Rethinking Incarceration
Quad

Rethinking Incarceration

What do little girls dream of? Four-year-old Emma Nolan dreamed of becoming a sharp-shooter in the CIA.

Not much seems to have changed for the senior criminology and justice studies major, who recently interviewed Norwegian prison officials for research inspired by an intensive course abroad in Norway and Sweden. The 11-day course, led by criminology prof Jordan Hyatt, JD, PhD provided a cross-cultural exploration of criminal justice systems, culminating in a tour of maximum-security prison Halden Fengsel.

Nolan approached Hyatt after the trip about conducting further research at Halden, and spent the next two months developing a proposal to uncover why the criminal justice world has taken notice of Norway’s second largest prison.

Dubbed “the world’s most humane prison” by TIME magazine, Halden is internationally recognized for its innovative reform techniques and award-winning facilities. The institution’s guiding principle is to treat inmates as you would your neighbors because one day, they just might be.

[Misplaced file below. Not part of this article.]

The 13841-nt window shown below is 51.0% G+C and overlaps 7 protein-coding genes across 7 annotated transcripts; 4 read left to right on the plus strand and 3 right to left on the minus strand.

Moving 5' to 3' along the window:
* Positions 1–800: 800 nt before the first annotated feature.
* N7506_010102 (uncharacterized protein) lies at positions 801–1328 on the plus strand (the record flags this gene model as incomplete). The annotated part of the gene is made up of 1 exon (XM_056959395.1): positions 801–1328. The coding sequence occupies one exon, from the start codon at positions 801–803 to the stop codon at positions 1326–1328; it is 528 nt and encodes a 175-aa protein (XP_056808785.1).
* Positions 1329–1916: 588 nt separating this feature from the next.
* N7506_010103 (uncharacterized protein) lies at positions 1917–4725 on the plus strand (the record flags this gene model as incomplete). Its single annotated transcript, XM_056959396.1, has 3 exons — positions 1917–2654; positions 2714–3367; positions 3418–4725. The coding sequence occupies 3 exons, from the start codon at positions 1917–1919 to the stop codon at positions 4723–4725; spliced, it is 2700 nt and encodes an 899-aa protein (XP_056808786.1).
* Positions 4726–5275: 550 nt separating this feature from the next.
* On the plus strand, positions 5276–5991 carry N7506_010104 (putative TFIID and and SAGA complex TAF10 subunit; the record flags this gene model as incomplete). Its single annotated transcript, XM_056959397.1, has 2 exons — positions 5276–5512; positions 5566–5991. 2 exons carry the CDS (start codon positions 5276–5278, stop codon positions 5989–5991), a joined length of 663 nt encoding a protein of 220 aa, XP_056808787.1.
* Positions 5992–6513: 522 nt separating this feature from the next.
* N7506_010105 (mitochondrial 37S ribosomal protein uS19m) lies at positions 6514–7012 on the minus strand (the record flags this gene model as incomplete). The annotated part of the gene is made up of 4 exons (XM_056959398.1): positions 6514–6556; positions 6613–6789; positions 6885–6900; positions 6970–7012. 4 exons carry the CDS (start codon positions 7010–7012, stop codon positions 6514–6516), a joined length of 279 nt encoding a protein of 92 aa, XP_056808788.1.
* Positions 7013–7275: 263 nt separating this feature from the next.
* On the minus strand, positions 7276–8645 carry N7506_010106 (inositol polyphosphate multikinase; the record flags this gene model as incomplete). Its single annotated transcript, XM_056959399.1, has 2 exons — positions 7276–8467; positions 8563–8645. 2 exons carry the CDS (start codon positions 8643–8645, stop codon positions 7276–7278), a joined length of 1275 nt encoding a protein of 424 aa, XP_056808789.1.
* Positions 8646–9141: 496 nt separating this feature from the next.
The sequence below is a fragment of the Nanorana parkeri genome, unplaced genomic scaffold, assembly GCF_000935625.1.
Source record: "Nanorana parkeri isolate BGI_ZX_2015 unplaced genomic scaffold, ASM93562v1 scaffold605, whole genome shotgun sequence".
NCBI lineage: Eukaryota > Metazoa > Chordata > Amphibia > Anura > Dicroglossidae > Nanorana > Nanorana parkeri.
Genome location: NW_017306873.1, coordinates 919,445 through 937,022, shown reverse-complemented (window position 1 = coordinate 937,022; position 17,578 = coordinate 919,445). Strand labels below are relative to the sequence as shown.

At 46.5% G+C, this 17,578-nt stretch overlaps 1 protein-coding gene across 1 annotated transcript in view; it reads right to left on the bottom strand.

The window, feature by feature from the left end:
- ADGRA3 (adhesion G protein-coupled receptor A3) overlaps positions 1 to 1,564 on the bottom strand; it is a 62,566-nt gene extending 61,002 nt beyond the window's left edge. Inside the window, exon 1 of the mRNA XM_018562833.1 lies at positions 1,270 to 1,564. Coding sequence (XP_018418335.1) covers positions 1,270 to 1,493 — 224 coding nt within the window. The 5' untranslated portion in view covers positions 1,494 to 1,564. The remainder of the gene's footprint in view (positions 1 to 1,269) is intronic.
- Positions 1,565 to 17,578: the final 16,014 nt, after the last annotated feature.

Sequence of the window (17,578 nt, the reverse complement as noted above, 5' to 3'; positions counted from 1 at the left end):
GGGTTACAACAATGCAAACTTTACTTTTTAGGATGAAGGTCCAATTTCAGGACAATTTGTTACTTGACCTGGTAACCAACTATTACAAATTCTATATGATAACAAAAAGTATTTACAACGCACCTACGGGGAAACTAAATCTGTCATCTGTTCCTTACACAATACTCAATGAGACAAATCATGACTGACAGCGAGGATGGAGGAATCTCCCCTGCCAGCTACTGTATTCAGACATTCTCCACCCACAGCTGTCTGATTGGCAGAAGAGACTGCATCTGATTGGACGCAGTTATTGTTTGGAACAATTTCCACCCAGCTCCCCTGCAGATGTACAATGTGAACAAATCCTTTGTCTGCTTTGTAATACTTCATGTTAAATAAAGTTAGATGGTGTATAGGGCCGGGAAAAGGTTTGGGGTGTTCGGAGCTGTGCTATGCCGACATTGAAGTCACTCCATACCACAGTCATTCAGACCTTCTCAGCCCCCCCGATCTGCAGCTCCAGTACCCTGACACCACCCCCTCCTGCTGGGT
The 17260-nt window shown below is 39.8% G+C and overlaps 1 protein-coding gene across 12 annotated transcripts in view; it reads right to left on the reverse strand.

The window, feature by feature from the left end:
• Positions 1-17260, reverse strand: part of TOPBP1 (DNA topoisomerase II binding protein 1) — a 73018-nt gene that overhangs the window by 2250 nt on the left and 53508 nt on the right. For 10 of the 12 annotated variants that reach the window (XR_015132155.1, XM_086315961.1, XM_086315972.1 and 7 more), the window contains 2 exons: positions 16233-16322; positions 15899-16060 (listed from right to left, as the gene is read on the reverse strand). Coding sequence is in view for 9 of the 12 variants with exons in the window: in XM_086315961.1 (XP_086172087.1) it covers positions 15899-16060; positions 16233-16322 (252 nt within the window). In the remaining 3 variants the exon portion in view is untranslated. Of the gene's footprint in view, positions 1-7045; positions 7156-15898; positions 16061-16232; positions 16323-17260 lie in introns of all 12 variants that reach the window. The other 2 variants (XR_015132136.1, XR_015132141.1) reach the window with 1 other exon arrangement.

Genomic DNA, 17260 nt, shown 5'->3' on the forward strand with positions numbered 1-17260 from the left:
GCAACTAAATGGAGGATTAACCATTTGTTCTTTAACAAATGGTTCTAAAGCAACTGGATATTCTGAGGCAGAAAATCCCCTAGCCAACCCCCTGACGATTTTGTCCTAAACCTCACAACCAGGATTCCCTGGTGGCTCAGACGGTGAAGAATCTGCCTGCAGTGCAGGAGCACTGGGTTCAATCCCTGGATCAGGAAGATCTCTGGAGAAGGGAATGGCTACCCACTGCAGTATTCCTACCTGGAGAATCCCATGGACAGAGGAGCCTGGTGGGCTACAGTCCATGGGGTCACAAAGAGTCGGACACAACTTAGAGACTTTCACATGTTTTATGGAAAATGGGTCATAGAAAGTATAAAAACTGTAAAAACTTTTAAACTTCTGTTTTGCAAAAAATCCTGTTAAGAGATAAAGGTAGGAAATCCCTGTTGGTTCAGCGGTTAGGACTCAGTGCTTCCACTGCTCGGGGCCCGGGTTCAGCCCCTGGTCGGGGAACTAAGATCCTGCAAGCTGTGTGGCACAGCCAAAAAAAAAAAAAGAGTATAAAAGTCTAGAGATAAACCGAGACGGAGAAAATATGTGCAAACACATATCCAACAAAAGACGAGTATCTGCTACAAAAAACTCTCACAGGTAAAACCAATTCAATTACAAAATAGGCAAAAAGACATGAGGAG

“Emma was able to conduct international field research in a very challenging environment,” says Hyatt, who helped Nolan design the research protocol and accompanied her return to Norway. “Her work exceeded our expectations.”

Nolan conducted 14 interviews over two days and says the officials “rolled out the red carpet” in an effort to bring the public into the institution. From security guards to the warden, employees spoke of the “neighborly” attitude at the core of their policies.

The differences between the correctional systems in the U.S. and Norway are stark: The U.S. incarcerates at almost nine times the rate of Norway, and yet Halden spends annually about three times more per inmate than the average U.S. prison.

While Nolan and Hyatt say that direct transplantation of Halden’s policies into the U.S. system would not work, they do believe the U.S. could take elements of its approach.

“Emma’s work could inform conversations about how inmates and staff could interact in other, less-innovative facilities,” Hyatt says. “Her project underscores the basic philosophical differences between the Norwegian and American correctional systems.”

Nolan and Hyatt played an integral role in bringing Are Høidal, Halden’s warden, to the annual meeting of the American Society of Criminology this fall, where they presented their research along with their co-researcher Synøve Andersen, PhD, of Statistics Norway.

You Might Also Like

Share This